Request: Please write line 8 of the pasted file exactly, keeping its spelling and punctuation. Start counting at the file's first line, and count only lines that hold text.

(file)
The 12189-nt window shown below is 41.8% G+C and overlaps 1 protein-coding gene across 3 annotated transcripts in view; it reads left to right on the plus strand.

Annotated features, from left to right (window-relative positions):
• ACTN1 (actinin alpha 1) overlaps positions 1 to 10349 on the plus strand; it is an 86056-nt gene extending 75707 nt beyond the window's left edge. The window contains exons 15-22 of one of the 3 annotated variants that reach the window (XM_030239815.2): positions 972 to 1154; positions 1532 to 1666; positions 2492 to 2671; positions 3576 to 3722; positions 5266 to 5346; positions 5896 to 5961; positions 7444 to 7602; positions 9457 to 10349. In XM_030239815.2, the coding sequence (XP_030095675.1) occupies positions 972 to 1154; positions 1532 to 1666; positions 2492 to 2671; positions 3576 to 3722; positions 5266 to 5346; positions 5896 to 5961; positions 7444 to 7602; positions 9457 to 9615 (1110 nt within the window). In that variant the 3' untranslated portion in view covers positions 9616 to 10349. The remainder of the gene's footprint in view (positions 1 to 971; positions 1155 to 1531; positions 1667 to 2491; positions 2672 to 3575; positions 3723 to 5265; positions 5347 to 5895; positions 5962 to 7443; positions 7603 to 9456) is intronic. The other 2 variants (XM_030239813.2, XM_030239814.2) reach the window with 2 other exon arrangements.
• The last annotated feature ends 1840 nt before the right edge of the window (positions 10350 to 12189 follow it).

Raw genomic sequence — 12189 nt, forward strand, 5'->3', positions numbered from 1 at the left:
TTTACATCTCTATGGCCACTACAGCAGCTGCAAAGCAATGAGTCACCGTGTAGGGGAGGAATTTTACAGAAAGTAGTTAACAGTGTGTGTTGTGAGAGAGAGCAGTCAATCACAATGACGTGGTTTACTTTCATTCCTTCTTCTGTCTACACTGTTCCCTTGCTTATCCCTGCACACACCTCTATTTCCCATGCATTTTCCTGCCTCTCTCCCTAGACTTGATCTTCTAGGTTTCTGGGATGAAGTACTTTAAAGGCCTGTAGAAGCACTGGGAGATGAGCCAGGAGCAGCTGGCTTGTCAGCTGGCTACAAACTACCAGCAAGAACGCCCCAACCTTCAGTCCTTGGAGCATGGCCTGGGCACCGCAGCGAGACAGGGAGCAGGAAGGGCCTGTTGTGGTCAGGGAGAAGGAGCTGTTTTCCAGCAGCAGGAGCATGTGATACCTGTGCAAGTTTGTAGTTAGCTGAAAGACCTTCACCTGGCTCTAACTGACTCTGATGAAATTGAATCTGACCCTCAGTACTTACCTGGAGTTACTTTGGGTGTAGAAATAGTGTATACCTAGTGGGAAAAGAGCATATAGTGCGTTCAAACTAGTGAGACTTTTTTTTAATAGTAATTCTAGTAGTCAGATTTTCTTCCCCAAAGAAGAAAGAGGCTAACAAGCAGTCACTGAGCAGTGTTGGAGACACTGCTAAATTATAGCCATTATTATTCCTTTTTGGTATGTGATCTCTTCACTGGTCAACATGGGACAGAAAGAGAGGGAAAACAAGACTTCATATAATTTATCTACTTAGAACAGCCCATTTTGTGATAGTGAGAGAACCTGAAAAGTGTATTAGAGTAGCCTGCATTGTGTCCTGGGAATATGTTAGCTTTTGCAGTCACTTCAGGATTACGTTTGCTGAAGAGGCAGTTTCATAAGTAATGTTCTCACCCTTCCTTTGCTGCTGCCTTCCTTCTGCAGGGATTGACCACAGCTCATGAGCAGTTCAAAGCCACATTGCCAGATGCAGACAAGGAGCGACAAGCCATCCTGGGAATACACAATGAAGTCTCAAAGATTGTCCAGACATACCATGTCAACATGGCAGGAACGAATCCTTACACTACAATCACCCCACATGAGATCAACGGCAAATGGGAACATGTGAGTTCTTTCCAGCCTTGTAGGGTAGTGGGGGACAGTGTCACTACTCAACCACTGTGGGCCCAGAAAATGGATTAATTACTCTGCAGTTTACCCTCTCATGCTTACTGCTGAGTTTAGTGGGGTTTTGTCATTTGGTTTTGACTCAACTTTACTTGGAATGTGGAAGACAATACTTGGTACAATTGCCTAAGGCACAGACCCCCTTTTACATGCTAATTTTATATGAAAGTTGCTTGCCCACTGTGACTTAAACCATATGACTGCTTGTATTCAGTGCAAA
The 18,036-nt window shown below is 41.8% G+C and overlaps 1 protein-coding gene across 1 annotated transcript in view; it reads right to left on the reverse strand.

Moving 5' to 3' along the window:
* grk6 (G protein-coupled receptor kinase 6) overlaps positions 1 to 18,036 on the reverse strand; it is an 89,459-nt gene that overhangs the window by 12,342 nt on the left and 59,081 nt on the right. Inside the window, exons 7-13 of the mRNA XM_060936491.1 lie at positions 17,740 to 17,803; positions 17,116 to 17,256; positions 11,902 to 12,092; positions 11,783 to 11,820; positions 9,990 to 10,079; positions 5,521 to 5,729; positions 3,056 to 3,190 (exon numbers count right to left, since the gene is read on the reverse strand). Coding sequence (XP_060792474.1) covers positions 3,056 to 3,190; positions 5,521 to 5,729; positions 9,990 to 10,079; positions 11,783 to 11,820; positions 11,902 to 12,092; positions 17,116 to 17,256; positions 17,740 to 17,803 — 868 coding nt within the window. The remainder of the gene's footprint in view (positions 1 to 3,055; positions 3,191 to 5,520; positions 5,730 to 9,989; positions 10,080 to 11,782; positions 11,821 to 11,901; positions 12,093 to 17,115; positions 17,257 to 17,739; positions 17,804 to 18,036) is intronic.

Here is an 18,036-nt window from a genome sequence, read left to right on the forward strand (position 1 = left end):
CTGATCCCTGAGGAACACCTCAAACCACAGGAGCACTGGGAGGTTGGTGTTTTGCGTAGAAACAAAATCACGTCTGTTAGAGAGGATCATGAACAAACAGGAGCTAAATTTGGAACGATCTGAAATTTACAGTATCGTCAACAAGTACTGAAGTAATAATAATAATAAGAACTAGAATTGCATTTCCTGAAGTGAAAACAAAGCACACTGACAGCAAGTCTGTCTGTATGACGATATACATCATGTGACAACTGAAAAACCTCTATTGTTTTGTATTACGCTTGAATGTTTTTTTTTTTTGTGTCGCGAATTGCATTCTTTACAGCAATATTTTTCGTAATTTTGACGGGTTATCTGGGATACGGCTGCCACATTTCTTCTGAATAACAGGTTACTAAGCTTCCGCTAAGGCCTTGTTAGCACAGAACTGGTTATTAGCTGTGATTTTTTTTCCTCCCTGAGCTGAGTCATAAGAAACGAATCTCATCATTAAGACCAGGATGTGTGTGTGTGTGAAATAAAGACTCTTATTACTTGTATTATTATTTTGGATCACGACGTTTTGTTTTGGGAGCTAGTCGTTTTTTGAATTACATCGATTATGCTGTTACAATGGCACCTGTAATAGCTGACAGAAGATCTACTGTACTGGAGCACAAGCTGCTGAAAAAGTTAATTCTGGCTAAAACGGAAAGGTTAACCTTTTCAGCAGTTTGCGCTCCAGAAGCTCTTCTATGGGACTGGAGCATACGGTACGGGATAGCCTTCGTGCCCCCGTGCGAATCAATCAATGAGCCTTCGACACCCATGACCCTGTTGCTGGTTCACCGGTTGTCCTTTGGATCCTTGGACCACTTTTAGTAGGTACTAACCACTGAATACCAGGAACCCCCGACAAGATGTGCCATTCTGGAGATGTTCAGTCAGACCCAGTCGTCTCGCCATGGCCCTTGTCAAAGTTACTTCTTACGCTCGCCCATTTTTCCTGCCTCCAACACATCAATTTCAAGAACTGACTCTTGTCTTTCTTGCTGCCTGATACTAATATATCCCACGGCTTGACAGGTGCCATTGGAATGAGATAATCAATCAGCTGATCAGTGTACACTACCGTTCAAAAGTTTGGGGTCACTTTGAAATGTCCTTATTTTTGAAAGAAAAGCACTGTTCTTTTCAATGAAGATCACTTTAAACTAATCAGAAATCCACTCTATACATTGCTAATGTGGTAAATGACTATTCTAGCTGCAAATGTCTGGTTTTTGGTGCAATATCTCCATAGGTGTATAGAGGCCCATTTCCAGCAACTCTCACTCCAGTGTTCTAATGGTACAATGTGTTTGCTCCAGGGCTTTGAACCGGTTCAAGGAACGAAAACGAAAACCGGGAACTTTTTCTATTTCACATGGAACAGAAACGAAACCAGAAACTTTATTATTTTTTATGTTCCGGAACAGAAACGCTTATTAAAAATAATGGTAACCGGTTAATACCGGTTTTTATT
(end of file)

Moving 5' to 3' along the window: